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Dr. Nathalie Holz

Holz N. DFG - Deutsche Forschungsgemeinschaft HO 5674/2-1: Exploring the long-term impact of early life adversity on the (anti-)social brain”. 04/2018-04/2021.

Although the study of environmental adversity promises to provide important clues about individual variation in the etiology of complex psychiatric disorders, conclusive pathways to brain endophenotypes of social and antisocial behavior are largely missing. A combination of research of the long-term effects of early environmental adversity with neuroimaging may provide a powerful strategy. In the proposed project, we aim to study the impact of environmental adversities during early development on neural networks implicated in social behavior, as assessed by structural MRI and functional MRI. 280 young adults (both healthy and with current psychopathology) from an epidemiological cohort study followed since birth will be assessed. In detail, neural circuitries will be examined encompassing different dimensions of social behavior, such as social interaction, social cognition, modulation of social behavior and motivation. Candidate environmental conditions with sizeable and established effects on brain function and structure in this sample, covering prenatal and early postnatal adversities, will be investigated. The identification of neural mechanisms underlying the effects of early adversity on neural networks implicated in social behavior, and their stability over time, will help to establish more effective ways of diagnosing, preventing and treating mental disorders, especially those involved in antisocial behavior.

Holz N. Universität Heidelberg Olympia Morata-Programm: Entering the antisocial mind - development, neurobiology and new therapeutic approaches. 03/2018-02/2020.

Individuals with antisocial behavior (AB) show aggressive, deceptive, rule-violating, and destructive behaviors. AB is a hallmark feature of disruptive disorders, such as oppositional defiant disorder (ODD) and conduct disorder (CD). Since AB is only moderately heritable, the environment is suggested to play an important role in the etiology of AB, possibly affecting neural networks that trigger aggressive behavior. In terms of treatment, only limited efficacy has been reported, possibly attributable to the presence of distinct (e.g. arousal- specific) subgroups within AB, which are not yet very well characterized and would need more individualized treatments. In the first project, the impact of early adversities and positive environments on neural networks implicated in social behavior will be investigated in 280 young adults from an epidemiological cohort study followed since birth. In detail, risk and protective factors, focusing on psychosocial and socioeconomic environments, personality factors, hormone levels, and genetic make-up that favor aggression and AB will be investigated. Using different fMRI paradigms involved in motivation, social cognition, social interactions and their modulation, the neurobiology involved in aggressive behavior will be characterized and how that is changed as a function of adverse environments. In addition, real-time smartphone-based assessments of social interactions and mood will further elucidate how daily-life social encounters may present risk or resilience factors for the development of AB. In a second, already ongoing EU project, neural activity during reward-based decision making and emotion processing is investigated in 180 CD patients versus 90 controls. To shed light on the neural markers that differentiate between different CD groups, subtype-specific analyses based on the presence of callous-unemotional (CU) traits will be conducted. To extend the findings from project 1 to a clinically severe group of CD patients, it will be disentangled how environmental adversity may have affected these circuits and how this aberrant functioning contributes to the emergence of aggressive behavior. Moreover, specific arousal patterns have been shown to distinguish CD patients with and without CU traits, which paves the way for an individualized treatment. Through innovative, individualized biofeedback training protocols, young patients are learning how to self-regulate their arousal level (up- or downwards), depending on their “aggressotype”. This personalized, deficit-specific biofeedback training for both CD patients is currently evaluated in a controlled multicenter trial. In sum, the results of this habilitation may help to establish more effective ways of diagnosing, preventing and treating individuals with AB.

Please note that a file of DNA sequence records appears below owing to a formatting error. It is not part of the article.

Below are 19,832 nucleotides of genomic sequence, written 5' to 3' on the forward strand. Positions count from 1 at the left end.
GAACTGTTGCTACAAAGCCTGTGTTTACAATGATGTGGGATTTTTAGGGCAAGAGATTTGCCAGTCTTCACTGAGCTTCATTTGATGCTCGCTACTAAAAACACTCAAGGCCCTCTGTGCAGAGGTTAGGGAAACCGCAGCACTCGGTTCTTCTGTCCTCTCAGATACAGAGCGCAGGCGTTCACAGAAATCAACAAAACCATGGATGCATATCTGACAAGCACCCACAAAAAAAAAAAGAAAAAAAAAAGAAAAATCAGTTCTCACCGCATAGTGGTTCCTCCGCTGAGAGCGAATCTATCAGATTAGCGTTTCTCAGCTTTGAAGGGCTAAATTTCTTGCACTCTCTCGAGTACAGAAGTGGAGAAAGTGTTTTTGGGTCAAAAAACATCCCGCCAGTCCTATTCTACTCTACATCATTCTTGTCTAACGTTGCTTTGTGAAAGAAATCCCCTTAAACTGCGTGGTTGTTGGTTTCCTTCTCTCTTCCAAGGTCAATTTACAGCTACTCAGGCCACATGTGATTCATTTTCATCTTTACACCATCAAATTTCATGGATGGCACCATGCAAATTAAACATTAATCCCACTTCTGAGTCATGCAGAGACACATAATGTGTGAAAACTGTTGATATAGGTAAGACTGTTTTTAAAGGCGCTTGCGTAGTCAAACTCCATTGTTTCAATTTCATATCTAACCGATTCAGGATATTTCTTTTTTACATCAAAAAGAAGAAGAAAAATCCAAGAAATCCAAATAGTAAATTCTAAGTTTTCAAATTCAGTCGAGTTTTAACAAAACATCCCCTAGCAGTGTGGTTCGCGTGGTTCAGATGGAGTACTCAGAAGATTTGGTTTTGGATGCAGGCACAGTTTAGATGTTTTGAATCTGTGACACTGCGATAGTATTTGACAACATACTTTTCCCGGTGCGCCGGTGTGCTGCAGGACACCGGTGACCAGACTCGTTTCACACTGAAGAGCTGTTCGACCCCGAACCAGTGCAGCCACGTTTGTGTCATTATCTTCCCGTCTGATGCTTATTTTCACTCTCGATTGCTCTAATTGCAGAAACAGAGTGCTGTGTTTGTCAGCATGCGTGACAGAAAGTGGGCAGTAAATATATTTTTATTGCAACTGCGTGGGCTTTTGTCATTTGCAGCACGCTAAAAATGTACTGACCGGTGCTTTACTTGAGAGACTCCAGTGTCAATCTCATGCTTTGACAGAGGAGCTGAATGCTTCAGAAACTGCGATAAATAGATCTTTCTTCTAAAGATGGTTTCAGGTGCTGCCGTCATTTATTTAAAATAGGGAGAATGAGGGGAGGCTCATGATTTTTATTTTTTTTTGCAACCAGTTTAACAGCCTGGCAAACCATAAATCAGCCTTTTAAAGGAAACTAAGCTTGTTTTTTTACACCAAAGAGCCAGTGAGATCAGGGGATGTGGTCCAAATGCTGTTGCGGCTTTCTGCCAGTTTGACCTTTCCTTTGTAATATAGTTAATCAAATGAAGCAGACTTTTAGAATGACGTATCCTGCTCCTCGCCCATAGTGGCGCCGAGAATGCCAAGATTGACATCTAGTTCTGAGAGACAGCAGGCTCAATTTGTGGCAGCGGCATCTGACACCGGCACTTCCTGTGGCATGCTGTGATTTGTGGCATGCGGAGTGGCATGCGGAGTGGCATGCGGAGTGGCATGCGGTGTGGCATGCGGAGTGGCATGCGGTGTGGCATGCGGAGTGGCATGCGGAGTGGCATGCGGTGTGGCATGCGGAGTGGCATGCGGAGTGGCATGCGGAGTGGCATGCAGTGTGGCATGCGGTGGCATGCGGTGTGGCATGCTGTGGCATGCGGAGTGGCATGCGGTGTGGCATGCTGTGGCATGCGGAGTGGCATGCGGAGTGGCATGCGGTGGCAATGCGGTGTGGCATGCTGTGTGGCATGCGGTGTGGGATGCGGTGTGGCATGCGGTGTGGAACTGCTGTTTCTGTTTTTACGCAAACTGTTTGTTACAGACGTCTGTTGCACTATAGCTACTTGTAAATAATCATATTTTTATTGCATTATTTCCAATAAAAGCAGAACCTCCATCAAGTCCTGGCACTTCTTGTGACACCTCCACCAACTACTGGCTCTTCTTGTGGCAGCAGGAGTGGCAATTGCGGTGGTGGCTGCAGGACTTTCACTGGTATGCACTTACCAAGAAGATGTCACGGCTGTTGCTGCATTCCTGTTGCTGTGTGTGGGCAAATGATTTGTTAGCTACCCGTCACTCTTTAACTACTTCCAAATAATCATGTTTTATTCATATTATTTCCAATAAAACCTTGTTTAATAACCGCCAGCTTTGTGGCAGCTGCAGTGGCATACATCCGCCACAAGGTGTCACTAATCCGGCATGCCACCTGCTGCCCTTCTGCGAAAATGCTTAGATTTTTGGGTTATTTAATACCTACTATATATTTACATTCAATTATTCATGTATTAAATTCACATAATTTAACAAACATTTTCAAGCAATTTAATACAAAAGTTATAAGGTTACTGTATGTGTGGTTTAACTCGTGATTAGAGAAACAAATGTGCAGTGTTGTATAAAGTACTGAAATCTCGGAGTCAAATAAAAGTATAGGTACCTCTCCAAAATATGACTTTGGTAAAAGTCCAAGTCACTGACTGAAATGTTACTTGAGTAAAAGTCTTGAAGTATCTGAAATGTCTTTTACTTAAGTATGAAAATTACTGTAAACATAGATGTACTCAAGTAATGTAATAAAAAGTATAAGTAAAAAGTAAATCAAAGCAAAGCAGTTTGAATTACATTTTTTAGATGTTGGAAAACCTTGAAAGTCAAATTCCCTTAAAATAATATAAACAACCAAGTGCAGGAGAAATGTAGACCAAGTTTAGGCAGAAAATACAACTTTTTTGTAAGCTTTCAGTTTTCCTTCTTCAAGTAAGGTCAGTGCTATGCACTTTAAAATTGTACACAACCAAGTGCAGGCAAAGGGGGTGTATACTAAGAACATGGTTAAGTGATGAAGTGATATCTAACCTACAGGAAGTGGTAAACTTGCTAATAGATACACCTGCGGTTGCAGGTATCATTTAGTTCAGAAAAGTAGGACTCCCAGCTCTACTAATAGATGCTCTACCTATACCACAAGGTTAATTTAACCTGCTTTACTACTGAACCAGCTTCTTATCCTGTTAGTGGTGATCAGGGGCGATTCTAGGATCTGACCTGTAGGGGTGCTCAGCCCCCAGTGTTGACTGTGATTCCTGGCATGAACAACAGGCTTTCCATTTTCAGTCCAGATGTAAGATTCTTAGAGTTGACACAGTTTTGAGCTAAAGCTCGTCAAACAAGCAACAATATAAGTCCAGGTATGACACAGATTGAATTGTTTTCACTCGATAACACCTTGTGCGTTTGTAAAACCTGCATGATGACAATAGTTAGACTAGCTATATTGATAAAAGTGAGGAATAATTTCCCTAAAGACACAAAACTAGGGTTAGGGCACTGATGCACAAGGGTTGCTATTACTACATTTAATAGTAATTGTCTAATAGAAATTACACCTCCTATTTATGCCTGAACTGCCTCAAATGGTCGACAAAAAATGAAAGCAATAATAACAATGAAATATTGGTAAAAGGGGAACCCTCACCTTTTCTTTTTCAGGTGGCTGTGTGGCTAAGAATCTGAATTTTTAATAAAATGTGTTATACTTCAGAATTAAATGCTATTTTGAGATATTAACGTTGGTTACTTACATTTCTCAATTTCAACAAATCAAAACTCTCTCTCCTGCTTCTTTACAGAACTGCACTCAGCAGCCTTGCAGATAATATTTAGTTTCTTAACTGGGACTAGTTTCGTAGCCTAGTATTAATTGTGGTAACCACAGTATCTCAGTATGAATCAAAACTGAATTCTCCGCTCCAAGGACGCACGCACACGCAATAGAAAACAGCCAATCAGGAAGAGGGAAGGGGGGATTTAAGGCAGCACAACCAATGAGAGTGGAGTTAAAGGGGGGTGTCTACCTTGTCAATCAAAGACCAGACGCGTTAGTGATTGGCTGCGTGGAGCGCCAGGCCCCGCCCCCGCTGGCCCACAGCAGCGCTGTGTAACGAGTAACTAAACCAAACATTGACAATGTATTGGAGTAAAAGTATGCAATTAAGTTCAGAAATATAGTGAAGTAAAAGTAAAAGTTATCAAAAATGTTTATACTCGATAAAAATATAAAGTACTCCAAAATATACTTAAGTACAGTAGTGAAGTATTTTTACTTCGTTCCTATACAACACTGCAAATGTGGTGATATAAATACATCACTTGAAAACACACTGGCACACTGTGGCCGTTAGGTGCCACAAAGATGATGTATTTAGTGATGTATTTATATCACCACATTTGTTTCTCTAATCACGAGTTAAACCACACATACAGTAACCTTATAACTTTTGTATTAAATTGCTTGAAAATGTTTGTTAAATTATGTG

Banaschewski T, Brandeis D. EU - Europäische Union HEALTH-F2-2013-602805: Aggressotype - WP8 Biofeedback treatment of arousal in impulsive and instrumental aggression . 11/2013-10/2018.

WP8 Biofeedback treatment of arousal in impulsive and instrumental aggression WP8’s goal is to tackle the limitations of current behavioural and pharmacological treatments of paediatric aggression, since there is a need for innovative personalised treatment targeting the core brain and autonomous functions, such as arousal dysregulation in paediatric aggression implicated in aggression. WP8 will therefore establish the most consistent markers of distinguishing between instrumental and impulsive aggression, develop an innovative biofeedback training protocol for patients to learn self regulation of their individual specific physiological deficits in various naturalistic situations, and it will finally evaluate the effects of such personalized, deficit -specific biofeedback training for both forms of aggression in a controlled multicenter trial.

Zentralinstitut für Seelische Gesundheit (ZI) -